The conclusion is once again inescapable: the practice of beheading is unambiguously sanctioned within a proper understanding of Islam. We have the authority of the Qur’an, as authoritatively interpreted by the most respected Islamic scholars, commanding that Muslims should behead non-Muslims.
And we have the example of the founder of Islam, Muhammad himself, who was personally responsible for the beheading of hundreds of individuals. With specific examples in the two most authoritative sources of Islamic theology – the Qur’an and the Sunnah [of Muhammad]– there is simply no credible refutation of the fact that beheading is justified within any orthodox understanding of Islam.
Some have suggested that perhaps there is a possibility for Islam to reform itself by rejecting Qur’an passages that clearly favor beheading, viz. 47:4. Unfortunately, a priori, within Islam no such “reform” is possible for two important reasons.
First, for Muslims, the Qur’an is understood to be the “perfect book” and the exact words of Allah directly dictated by Allah to Muhammad. The Qur’an is viewed by faithful Muslims as the verbatim word of almighty Allah. Moreover, the period when the authoritative interpretation of the Qur’an was to be made is already over. Thus, no further Qur’anic “innovations” or subtractions are possible, making any meaningful reform unlikely.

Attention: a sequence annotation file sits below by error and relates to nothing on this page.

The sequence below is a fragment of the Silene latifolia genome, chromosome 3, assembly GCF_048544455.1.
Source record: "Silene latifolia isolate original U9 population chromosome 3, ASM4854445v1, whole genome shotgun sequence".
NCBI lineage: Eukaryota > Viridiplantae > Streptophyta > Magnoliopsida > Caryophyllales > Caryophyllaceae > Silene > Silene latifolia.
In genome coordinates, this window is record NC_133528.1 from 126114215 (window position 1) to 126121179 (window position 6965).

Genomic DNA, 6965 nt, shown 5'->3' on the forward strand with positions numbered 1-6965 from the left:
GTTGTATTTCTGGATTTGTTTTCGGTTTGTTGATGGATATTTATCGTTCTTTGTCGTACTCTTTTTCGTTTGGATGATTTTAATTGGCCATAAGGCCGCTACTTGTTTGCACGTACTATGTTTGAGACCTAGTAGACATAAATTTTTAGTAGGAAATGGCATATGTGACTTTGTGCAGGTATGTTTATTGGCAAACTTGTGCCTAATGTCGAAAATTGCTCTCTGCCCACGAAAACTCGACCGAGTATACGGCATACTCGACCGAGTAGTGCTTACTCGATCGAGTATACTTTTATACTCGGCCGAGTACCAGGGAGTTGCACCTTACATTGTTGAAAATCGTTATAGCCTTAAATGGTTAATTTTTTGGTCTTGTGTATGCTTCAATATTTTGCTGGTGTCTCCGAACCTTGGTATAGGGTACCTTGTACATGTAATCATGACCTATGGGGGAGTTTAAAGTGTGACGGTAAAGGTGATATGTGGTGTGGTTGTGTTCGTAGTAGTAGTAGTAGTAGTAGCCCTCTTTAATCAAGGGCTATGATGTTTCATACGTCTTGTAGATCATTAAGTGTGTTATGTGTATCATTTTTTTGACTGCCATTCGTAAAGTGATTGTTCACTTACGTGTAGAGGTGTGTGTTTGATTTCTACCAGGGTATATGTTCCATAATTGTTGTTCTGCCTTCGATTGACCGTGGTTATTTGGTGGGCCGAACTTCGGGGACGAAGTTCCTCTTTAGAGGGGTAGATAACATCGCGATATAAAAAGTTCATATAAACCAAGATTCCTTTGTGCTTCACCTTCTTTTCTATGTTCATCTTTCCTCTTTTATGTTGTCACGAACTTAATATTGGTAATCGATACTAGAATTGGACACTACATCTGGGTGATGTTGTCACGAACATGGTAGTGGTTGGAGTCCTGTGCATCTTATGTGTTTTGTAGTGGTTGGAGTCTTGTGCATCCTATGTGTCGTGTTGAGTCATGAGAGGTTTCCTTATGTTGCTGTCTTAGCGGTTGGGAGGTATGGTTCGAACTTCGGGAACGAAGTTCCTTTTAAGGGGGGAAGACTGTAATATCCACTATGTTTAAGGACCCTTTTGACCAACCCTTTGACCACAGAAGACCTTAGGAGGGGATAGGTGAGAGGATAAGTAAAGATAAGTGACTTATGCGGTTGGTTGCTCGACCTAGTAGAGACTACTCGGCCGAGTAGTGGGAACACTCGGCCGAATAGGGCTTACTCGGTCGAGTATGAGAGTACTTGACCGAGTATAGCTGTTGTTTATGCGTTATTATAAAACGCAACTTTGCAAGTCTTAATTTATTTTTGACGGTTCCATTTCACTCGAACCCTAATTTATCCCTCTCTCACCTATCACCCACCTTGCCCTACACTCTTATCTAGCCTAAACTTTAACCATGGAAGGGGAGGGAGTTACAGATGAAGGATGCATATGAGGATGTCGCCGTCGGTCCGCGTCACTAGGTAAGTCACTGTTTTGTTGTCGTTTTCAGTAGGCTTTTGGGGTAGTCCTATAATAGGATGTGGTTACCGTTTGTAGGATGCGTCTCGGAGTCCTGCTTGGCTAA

Second, we have the example of Muhammad, Islam’s founder. Since Muhammad himself commended beheading, it would be nearly impossible for a modern day Muslim to build a viable case against beheading, because it would suggest that Muhammad had done something wrong by condoning this behavior in the first place.
Any Muslim today who attempted to do so would similarly be subject to the extreme penalties of Islamic law – if not beheading, then perhaps crucifixion [per Qur’an 5:33]for “spreading corruption in the land,” which is precisely the charge that modern day jihadists often make to justify their violence against non-Muslims.
There are certainly no few Muslims who find these practices abhorrent, but they are able to object only on a personal basis, not as a matter of Islamic theology. It is a religion which is, by design, tremendously resistant to reform. Still, with God all things are possible. We may yet pray that Muslims will reject the violence inherent in their religion, and furthermore, that they will come instead to know the love and peace of Christ.